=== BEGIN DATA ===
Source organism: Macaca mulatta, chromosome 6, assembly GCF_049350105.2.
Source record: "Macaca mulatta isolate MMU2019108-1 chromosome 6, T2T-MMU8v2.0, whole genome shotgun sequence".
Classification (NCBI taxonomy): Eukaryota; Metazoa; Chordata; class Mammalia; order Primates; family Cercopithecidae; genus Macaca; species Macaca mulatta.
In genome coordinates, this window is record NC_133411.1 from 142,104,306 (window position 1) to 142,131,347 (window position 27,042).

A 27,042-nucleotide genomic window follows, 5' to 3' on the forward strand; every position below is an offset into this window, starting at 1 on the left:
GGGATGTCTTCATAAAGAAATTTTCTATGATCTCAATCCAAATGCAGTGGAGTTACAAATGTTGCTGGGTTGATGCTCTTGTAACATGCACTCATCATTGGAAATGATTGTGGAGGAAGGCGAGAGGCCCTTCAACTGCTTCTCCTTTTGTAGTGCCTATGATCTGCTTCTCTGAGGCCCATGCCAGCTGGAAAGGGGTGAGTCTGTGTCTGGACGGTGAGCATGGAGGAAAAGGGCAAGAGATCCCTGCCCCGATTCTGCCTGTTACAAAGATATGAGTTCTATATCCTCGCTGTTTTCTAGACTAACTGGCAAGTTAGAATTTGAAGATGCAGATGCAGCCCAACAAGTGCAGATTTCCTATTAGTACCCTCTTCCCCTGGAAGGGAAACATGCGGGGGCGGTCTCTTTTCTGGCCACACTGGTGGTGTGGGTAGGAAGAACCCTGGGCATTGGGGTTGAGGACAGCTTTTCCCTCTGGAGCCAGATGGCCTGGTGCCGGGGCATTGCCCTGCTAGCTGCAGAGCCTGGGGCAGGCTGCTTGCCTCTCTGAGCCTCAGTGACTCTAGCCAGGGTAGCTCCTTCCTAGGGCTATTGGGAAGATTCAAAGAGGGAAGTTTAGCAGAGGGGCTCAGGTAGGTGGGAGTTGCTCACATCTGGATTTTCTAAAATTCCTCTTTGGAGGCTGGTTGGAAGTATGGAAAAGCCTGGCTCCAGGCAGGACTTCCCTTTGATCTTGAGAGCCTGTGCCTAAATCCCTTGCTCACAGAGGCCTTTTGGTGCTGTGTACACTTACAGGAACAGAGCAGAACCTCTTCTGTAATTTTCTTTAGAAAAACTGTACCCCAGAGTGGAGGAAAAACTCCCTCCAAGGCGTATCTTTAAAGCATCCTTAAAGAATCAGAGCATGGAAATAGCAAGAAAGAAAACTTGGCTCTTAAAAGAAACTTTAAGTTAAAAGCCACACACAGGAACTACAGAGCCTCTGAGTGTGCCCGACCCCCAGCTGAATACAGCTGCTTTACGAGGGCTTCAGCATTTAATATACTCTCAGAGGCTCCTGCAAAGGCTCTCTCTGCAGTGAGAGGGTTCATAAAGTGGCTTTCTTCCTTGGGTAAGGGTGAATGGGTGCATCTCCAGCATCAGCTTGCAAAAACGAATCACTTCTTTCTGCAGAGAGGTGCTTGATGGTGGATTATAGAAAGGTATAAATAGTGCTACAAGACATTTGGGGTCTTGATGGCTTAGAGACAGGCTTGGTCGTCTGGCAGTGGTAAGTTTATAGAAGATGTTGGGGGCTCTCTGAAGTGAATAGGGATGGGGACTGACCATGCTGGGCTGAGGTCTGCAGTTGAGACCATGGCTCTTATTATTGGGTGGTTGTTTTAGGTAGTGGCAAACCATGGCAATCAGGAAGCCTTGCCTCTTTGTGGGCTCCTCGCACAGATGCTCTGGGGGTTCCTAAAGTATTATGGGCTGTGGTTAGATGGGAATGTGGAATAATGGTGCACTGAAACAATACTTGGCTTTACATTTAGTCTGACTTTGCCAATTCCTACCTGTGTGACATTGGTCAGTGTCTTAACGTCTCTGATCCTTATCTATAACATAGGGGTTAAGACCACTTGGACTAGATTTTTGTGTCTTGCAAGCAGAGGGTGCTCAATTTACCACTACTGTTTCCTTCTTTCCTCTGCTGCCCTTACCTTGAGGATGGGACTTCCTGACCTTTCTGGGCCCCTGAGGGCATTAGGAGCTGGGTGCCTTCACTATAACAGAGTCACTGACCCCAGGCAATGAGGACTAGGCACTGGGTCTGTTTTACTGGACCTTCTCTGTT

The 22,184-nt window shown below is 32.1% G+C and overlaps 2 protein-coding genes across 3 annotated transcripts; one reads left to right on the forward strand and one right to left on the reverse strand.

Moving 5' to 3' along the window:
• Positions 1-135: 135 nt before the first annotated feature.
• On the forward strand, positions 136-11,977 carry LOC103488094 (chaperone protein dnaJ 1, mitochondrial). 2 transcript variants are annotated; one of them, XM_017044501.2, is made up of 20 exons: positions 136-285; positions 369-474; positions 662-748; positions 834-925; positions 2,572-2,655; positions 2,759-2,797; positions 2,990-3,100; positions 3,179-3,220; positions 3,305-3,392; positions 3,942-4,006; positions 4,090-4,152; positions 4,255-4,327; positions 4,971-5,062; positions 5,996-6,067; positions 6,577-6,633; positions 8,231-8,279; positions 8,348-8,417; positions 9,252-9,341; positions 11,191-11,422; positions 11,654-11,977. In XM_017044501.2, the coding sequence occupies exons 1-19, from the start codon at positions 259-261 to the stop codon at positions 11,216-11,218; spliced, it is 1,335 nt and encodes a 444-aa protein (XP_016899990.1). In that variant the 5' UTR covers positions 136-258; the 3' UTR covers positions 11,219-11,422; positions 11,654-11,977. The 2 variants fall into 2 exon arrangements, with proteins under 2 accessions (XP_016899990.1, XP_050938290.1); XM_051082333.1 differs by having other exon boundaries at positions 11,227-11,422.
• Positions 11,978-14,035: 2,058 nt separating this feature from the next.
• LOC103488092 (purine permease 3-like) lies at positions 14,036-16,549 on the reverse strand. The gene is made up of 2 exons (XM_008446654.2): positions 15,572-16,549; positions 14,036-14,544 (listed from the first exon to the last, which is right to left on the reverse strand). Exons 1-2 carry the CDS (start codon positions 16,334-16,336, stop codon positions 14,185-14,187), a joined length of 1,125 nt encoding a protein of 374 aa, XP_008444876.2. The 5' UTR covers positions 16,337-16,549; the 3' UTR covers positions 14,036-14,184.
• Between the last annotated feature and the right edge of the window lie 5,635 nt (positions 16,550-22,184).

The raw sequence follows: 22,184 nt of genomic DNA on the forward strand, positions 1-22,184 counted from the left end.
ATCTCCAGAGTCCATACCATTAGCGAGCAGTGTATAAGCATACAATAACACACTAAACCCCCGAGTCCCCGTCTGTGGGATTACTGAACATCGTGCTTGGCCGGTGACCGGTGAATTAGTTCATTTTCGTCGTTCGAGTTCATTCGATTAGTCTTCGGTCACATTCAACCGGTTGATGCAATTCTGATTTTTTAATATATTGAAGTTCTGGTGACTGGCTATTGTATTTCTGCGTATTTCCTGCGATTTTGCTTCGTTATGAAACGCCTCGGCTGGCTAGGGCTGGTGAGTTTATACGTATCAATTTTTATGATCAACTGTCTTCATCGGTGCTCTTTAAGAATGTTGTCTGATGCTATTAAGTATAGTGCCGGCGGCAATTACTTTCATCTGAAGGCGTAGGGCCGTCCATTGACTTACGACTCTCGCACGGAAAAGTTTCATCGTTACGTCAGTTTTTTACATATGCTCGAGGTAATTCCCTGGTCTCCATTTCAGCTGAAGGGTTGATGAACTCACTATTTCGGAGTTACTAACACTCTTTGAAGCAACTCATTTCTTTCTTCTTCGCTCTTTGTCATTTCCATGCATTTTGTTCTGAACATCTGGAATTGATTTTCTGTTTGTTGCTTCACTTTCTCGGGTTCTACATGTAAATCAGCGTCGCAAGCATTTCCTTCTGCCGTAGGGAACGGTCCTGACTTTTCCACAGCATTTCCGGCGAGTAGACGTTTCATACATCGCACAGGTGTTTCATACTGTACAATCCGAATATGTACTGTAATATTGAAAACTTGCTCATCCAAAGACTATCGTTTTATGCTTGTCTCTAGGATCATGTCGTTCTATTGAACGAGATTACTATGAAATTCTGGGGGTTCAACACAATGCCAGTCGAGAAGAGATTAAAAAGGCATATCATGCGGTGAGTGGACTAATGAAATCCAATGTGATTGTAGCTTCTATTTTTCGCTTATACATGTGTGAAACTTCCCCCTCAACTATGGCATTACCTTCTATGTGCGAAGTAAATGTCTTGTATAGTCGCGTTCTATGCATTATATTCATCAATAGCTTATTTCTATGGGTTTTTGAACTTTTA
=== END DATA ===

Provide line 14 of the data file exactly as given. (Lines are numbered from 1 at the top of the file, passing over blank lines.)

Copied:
The raw sequence follows: 22,184 nt of genomic DNA on the forward strand, positions 1-22,184 counted from the left end.